Olean Wholesale Grocery Coop., Inc. v. Bumble Bee Foods LLC, 993 F.3d 774, 792 (9th Cir. 2021), reh’g en banc granted, 5 F.4th 950 (9th Cir. 2021).
 Id. at 791–92.
 Olean Wholesale Grocery Coop., Inc. v. Bumble Bee Foods LLC, 5 F.4th 950 (9th Cir. 2021).
 Olean Wholesale Grocery Coop., 31 F.4th at 683–84.
 Id. at 668–69.
 Id. at 669 n.13.
 Messner, 669 F.3d at 825. But see Olean Wholesale Grocery Coop., 31 F.4th, at 691–92 (Lee, J., dissenting) (characterizing the majority opinion as splitting with Asacol and Rail Freight in rejecting a de minimis rule).
 Messner, 669 F.3d, at 825.
 StarKist, 143 S. Ct.
 Depending on how successful one views the Olean court’s effort to harmonize Asacol and Messner, courts that have expressly rejected the de minimis rule in favor of the ‘great many’ standard may not have had to choose at all. See, e.g., In re EpiPen (Epinephrine Injection, USP) Mktg., Sales Practices & Antitrust Litig., No. 17-md-2785 (DDC) (TJJ), 2020 WL 1180550, at *31–32 (D. Kan. Feb. 27, 2020); In re Restasis, 335 F.R.D. at 24–26. Further signaling a trend towards uniformity across circuits, the defendants themselves in Olean argued in their supplemental en banc brief and at oral argument that Asacol’s de minimis standard is best understood as requiring a case-by-case assessment the theory of classwide injury, and not as a uniform or bright-line rule as to uninjured plaintiffs. See Defs.’-Appellants’ Br., at 18, Olean Wholesale Grocery Coop., No. 19-56514, ECF No. 149; id., Filed Audio recording of oral argument (Oct. 22, 2021), ECF No. 173.
 Olean Wholesale Grocery Coop., 31 F.4th at 673 n.21, 680–81. The court disagreed with defendants and the dissent that up to 28 percent of the direct purchaser class could have been uninjured, finding instead that there was limited transaction data for approximately 28 percent of the class during the pre-collusion benchmark period to generate statistically significant results. Id. at 673 n.21, 680–81. It therefore characterized defendants’ critique of plaintiffs’ model as a challenge to its persuasiveness, and it held that the district court met its obligation in its scrutiny and ultimate rejection of defendants’ argument. Id. at 680–82.
 Id. at 676-82.
 In re Apple iPhone, No. 11-cv-6714 (N.D. Cal, Mar. 29, 2022).
 In re Apple iPhone, No. 11-cv-6714 (N.D. Cal, Mar. 10, 2023), Dkt. No. 689, at 4.
 In re Google Play Store Antitrust Litig., No. 20-cv-05761-JD, 2022 WL 17252587, at *12 (N.D. Cal. Nov. 28, 2022).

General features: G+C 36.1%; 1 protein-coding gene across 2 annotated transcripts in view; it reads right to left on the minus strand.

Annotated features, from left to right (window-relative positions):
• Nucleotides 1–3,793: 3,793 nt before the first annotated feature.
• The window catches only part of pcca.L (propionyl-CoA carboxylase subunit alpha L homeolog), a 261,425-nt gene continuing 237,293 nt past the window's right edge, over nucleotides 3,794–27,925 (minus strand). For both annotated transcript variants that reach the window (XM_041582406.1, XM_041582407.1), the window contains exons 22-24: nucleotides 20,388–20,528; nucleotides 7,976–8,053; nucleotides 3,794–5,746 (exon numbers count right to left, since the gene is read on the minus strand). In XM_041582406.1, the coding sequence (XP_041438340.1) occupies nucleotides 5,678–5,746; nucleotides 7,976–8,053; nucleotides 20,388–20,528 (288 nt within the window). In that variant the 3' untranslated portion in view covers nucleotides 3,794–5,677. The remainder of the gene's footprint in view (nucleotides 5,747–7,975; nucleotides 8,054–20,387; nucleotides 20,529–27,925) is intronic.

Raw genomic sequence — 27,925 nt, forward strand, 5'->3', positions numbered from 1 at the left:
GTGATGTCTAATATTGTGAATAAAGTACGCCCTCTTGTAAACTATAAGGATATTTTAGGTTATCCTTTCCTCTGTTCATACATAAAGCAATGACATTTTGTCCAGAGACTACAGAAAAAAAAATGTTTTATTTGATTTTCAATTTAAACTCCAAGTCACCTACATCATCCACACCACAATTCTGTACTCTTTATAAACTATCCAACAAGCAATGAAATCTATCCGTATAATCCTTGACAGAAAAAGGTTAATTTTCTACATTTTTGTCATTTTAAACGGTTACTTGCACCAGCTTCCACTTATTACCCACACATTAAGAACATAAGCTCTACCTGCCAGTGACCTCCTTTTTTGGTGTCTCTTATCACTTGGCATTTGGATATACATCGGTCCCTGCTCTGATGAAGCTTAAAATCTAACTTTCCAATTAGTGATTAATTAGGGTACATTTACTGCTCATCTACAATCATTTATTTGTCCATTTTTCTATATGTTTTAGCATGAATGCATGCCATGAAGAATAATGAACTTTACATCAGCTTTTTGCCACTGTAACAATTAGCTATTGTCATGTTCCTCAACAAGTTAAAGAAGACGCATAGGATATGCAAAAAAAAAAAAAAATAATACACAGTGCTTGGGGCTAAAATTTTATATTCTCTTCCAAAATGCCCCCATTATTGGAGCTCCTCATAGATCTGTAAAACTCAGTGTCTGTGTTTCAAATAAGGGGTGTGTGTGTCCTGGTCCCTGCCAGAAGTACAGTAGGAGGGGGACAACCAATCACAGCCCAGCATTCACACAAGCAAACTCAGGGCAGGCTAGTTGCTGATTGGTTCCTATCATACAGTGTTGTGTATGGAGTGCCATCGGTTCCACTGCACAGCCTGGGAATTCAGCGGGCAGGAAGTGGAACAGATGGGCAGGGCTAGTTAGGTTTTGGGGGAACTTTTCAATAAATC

Olean Wholesale Grocery Coop., 31 F.4th, at 677.
 Id. at 676–80.
 Id. at 678.
 In re Pre-Filled Propane Tank Antitrust Litig., No. 14-02567-MD-W-GAF, 2021 WL 5632089 (W.D. Mo. Nov. 9, 2021).
 Id. at *2.
 Id. at *8.
 In re Lamictal, 2021 WL 2349828.
 In re Lamictal, 957 F.3d 184. Under the Hatch-Waxman Act, a potential manufacturer of a generic drug may utilize a streamlined Food and Drug Administration (FDA) approval process if it can establish that its generic is the bioequivalent of an FDA-approved brand-name drug, and that either the brand manufacturer’s patent is invalid, or that the generic will not infringe on the brand manufacturer’s patent. See 21 U.S.C. § 355(j)(2)(A)(vii). The first generic drug manufacturer to do so (i.e., the first-filer) enjoys a 180-day period of exclusive marketing rights. 21 U.S.C. § 355(j)(5)(B)(iv); see King Drug Co. of Florence v. Smithkline Beecham Corp., 791 F.3d 388, 404–05 (3d Cir. 2015). Nevertheless, the brand manufacturer may launch its own generic, called an ‘authorized generic,’ to compete with the first-filer’s generic. King Drug Co. of Florence, 791 F.3d at 405.
 In re Lamictal, 957 F.3d, at 192–94.
 Amchem Products, Inc. v. Windsor, 521 U.S. 591, 621 (1997).
 U.S. Const. Art. III.
 Drazen v. Pinto, 41 F.4th 1354, 1355 (11th Cir. 2022), reh’g en banc granted, op. vacated, 61 F.4th 1297 (11th Cir. 2023).
 TransUnion LLC v. Ramirez, 210 L. Ed. 2d 568, 141 S. Ct. 2190, 2204-05 (2021) (holding that all class members must demonstrate standing to receive post-trial damages). See also Spokeo, Inc. v. Robins, 194 L. Ed. 2d 635, 136 S. Ct. 1540, 1549 (2016) (holding that a statutory right to sue does not create automatic standing).
 In re Ranbaxy, 338 F.R.D., at 300–01.
 In re Opana, 2021 WL 3627733, at *4–5 (rev’d on other grounds) (quoting Mulvania v. Sheriff of Rock Island Cty., 850 F.3d 849, 859 (7th Cir. 2017)).
 In re Modafinil Antitrust Litig., 837 F.3d 238 (3d Cir. 2016).
 King Drug Co. of Florence, Inc. v. Cephalon, Inc., No. 2:06-cv-1797, 2017 WL 3705715, at *6–11 (E.D. Pa. Aug. 28, 2017).
 In re: Lamictal Direct Purchaser Antitrust Litig., No. 2:12-cv-00995 (D.N.J. Feb. 1, 2023).
 In re Zetia (Ezetimibe) Antitrust Litig., No. 2:18-md-2836, 2020 WL 3446895 (E.D. Va. Jun. 18, 2020), report and recommendation adopted, 481 F. Supp. 3d 571 (E.D. Va. 2020)), vacated and remanded, 7 F.4th 227 (4th Cir. 2021).
 In re Zetia, 481 F. Supp. 3d, at 574–77.
 See note 93, supra.
 In re Zetia (Ezetimibe) Antitrust Litig., 7 F.4th 227, 235 (4th Cir. 2021).
 Id. at 239–41 (Niemeyer, J., concurring).